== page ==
Psychology Programs and Degrees
The Department of Psychology at Coastal Carolina University offers both a major (Bachelor of Science) and a minor in psychology. For students interested in more specialized training, the department also offers concentrations in behavioral neuroscience and forensics. The department also services a gerontology certificate program. More information on all of these offerings and their requirements can be found in the links and descriptions below.
Bachelor of Science in Psychology
Psychologists study human and animal behavior and apply knowledge in a variety of ways. They are concerned with how organisms perceive and adapt to the world around them; how organisms learn, store and process information; and how organisms develop, mature, and age. Psychology majors are also interested in the physiology of organisms, social relationships, problem solving, creativity, intelligence, deviant behavior, motivation and measurement. Individuals who pursue psychology must be good observers and able to record and interpret what they observe. Like all scientists, they must have curiosity, patience, diligence and commitment to precision and accuracy. Psychology is an exciting combination of research, theory and application that students find rewarding and challenging.
The Student Experience
- Students have the opportunity to conduct individual research during their junior and senior years. Recent projects include studies on the effect of gender on criminal sentencing, texting behavior and driving, social media and personality, and learning styles.
- Psychology majors have presented their research at local, regional, and national professional conferences and submitted their research for publication in undergraduate and professional research journals.
- Students also have the opportunity to earn elective credit or internship credit for volunteer work in various community organizations including mental health centers, rape crisis and spouse abuse agencies, and agencies that serve special needs children.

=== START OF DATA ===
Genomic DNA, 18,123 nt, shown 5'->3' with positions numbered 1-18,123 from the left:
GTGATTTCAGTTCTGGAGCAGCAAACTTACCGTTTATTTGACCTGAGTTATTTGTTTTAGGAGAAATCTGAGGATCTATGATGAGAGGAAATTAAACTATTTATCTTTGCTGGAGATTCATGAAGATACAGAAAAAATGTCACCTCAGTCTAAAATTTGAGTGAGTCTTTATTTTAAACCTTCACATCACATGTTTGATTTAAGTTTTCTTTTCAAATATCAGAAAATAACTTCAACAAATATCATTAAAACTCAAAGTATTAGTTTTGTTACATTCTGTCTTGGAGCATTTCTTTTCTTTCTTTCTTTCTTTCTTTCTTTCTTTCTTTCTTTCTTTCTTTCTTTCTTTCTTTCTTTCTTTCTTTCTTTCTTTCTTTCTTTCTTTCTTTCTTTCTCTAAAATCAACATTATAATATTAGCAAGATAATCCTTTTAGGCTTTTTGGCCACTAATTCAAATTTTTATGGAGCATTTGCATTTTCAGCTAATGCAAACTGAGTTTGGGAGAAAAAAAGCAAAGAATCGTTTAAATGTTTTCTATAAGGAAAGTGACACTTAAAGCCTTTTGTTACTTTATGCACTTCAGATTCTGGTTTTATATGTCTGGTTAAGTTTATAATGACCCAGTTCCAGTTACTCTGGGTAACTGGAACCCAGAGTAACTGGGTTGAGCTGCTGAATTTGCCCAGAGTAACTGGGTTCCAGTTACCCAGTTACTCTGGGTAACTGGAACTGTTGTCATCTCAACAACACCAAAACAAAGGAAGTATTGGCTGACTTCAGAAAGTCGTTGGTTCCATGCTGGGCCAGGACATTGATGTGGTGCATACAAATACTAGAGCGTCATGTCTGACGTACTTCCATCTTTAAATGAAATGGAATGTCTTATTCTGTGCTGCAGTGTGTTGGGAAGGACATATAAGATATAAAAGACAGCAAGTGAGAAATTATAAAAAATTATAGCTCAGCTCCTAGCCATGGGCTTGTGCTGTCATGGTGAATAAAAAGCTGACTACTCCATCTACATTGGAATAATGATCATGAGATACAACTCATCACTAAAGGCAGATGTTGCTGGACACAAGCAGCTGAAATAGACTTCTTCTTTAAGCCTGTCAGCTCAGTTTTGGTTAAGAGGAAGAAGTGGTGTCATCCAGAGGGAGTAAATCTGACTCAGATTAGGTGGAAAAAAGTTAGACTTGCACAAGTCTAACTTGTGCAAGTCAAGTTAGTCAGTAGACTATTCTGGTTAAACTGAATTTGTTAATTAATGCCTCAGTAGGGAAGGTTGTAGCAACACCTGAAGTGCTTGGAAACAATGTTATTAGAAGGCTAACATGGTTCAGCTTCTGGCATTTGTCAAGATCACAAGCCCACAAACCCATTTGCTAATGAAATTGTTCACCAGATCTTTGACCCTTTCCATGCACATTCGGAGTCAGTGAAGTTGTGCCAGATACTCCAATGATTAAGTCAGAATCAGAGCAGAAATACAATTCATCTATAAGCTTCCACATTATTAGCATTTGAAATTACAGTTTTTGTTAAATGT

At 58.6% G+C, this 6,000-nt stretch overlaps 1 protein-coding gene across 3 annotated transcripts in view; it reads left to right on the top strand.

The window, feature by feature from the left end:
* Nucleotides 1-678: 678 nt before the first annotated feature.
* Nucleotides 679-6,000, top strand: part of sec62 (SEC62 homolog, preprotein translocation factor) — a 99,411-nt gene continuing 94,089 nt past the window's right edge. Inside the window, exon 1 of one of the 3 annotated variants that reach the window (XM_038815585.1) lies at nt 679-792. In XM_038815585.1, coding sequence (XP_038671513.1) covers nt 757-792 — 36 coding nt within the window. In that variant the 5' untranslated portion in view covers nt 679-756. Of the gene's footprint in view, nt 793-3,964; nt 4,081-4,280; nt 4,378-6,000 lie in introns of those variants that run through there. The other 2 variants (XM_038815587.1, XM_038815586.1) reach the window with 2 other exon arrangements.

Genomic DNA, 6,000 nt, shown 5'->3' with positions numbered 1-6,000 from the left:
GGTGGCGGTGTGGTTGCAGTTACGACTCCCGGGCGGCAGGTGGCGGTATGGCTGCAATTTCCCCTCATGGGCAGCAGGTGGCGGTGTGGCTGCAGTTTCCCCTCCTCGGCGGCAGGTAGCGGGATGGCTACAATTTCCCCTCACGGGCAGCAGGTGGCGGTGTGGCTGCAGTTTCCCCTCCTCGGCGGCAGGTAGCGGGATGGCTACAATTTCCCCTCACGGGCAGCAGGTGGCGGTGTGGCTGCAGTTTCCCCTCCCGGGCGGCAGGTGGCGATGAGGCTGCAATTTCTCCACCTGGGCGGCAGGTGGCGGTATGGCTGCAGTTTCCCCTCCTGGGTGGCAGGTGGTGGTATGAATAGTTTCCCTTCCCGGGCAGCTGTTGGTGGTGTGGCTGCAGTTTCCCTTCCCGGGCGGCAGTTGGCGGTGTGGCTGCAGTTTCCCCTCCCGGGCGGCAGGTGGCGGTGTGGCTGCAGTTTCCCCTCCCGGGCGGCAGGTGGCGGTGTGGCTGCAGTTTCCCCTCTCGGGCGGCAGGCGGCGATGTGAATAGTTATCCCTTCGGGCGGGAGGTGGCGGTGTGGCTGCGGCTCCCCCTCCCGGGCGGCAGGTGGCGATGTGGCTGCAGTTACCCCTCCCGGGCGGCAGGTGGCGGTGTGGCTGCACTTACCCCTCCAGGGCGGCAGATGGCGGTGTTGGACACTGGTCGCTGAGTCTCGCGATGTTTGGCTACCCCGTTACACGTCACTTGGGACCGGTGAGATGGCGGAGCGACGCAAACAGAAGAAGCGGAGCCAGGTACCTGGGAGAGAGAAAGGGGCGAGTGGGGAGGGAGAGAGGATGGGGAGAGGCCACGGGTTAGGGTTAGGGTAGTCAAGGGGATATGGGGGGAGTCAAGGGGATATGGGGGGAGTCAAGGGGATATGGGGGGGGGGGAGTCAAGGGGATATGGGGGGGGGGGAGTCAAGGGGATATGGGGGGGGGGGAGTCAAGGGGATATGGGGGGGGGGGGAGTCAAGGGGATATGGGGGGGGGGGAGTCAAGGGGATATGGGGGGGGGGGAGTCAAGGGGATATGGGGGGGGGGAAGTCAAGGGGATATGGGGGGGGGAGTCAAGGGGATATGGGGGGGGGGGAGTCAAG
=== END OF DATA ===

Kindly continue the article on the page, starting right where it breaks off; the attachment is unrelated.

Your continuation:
- The Gerontology Certificate program, administered through the Department of Psychology, offers students a foundation of knowledge and skills in the study of aging.
Beyond the Classroom
Students majoring in psychology are involved in many professions including: behavioral consulting; counseling; teaching; research; forensic psychology; government agencies; business and marketing; and care providers in hospitals and community mental health agencies.
Areas of Study
PSYC 226 Research Methods in Psychology
PSYC 302 Developmental Psychology
PSYC 400 Human Learning
PSYC 410 Abnormal Psychology
PSYC 430 Social Psychology
PSYC 460 Physiological Psychology
PSYC 483 Principles of Psychological Testing
A minor in psychology offers students majoring in other fields a foundation in core areas of psychology through course work in psychological statistics, experimental psychology, developmental psychology, and clinical psychology. A total of 22 credit hours in approved course work is required to complete the minor.
Behavioral Neuroscience Concentration
For a concentration in behavioral neuroscience, students are required to take Human Neuropsychology, Physiological Psychology, and Neuroscience Foundations. The remaining eight credits can be completed from a list of preapproved course offerings, meaning a total of 18 credit hours in approved course work is required to complete this concentration.
Students are required to take a course covering Psychology and the Law and either Social Psychology or the Psychology of Aggression. The remaining 10-11 credits must be selected from preapproved course offerings. These course offerings include, but are not limited to, courses in anthropology, biology, chemistry, criminal justice, political science, sociology, history and philosophy.
The mission of the gerontology certificate program is to provide students with knowledge and skills in the study of aging. Students will acquire information related to adult development and the influences of social and biological processes on individual aging. Students will be prepared for graduate studies and careers related to adult development and aging. The 22-credit-hour (8 course) undergraduate certificate program is open to any degree-seeking student currently enrolled in a degree program at the University and individuals holding a baccalaureate degree who desire specialized studies. The multi-disciplinary program allows individuals of different interests and backgrounds to develop specializations in line with their unique needs and is applicable in a rapidly growing market segment.
Terry Pettijohn, Ph.D.